A History of Inventions and Discoveries, Volume 1

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Page 47 - but what the latter had discovered), were, in some measure, acquainted with book-keeping, and supports his conjecture by quoting Cicero's oration for Roscius. I confess that the following passage in Pliny, Fortuna omnia expensa, huic omnia feruntur accepta, et in tota ratione mortalium sola utramque paginam facit,^
Page 63 - The species Semper Augustus has been often sold for 2000 florins ; and it once happened, that there were only two roots of it to be had, the one at Amsterdam and the other at Harlem. For a root of this species, one agreed to give 4600 florins,
Page 97 - found every where, no government could guard against a misapplication of it, were it publicly known. . discovered a method of preparing from other plants a poison which, given in small doses of a dram, occasioned an easy but certain death, without any pain, and which could be kept back for a long time without causing weakness or
Page 413 - of wood from swerving. Also the timber lieth as it were upon a ladder, which is brought by little and little to the saw with another vice."—This passage was pointed out to me by Professor Sprengel of Halle. time. Pighius saw one of these, in 1575, on the Danube, near Ratisbon, when he accompanied Charles, prince of Juliers and Cleves, on his travels.*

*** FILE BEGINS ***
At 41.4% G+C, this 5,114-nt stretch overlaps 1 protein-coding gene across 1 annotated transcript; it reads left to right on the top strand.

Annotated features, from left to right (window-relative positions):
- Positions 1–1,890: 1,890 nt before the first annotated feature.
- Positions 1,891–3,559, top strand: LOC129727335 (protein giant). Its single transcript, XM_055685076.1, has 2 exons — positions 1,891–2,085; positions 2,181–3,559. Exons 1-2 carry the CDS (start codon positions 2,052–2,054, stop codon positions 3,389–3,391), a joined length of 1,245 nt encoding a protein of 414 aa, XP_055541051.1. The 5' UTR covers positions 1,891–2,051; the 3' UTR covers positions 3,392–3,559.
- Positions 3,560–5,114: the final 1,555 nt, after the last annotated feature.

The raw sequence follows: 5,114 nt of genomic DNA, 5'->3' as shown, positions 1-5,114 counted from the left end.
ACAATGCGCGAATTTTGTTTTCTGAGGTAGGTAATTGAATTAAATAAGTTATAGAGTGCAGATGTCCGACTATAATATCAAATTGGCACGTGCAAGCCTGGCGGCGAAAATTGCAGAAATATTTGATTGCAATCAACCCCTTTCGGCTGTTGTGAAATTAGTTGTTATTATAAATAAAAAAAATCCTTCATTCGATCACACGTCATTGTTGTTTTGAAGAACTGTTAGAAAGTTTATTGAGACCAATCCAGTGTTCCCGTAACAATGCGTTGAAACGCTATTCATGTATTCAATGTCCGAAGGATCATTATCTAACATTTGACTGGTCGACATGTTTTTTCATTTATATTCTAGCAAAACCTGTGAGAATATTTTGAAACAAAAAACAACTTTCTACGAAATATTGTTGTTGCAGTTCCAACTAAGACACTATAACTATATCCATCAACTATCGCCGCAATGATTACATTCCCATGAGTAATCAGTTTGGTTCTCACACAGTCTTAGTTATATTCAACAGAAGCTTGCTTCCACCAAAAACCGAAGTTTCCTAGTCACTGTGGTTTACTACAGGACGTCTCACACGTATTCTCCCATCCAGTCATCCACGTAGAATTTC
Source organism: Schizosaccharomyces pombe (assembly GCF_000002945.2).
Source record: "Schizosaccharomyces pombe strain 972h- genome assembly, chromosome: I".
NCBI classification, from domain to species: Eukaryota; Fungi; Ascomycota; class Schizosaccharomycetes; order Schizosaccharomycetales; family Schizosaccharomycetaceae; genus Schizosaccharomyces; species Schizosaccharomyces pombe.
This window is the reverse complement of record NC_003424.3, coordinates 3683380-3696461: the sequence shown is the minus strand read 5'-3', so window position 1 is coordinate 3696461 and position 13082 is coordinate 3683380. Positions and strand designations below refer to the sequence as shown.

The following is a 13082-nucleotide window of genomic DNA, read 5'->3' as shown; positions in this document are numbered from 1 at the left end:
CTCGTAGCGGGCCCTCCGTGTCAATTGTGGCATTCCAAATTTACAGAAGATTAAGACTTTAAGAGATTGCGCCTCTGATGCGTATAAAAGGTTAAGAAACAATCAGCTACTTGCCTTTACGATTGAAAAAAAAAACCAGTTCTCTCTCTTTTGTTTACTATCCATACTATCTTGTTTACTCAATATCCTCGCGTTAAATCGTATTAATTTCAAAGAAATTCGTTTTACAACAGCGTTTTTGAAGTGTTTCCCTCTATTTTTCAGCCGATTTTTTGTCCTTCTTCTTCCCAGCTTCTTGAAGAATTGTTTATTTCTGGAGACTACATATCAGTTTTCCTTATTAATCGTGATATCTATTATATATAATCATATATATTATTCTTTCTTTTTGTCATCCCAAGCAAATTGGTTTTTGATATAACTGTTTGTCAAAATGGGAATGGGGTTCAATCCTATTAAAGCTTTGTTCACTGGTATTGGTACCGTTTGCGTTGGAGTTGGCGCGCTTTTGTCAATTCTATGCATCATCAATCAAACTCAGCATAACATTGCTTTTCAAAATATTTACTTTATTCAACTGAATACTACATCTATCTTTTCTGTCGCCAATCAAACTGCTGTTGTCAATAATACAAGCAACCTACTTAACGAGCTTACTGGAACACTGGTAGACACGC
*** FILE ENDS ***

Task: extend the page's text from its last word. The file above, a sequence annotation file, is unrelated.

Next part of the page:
Page 258 - on this passage, observes that a man could not then grind, and, consequently, could not bake bread for the daily use of his family.§ Grinding was at first the employment of the wo* Pistura non omnium facilis ; quippe Etruria spicam farris tosti písente pilo praeferrato, fistula serrata et stella intus denticulata, ut nisi intenti
Page 104 - but she distributed her preparation by way of charity to such wives as wished to have other husbands. From four to six drops were sufficient to destroy a man ; and it was asserted that the dose could be so proportioned as to operate in a certain time. As she was watched by the government, she fled to • See C. G.
Page 160 - in the use of food.* In the casket of Sainte Croix were found sublimate, opium, regulus of antimony, vitriol ; and a large quantity of poison ready prepared, the principal ingredients of which the physicians were not able to distinguish. Many have affirmed, that sugar of lead was the chief ingredient;
Page 428 - II consolato del mare, nel quale si comprendono tutti gli statuti et ordini, disposti da gli antichi per ogni cosa di mercantia et di navigare. Leyden 1704. 4to. To the other editions mentioned by Lange, p. 50, may be added that printed in JLM de Casaregis Discursus

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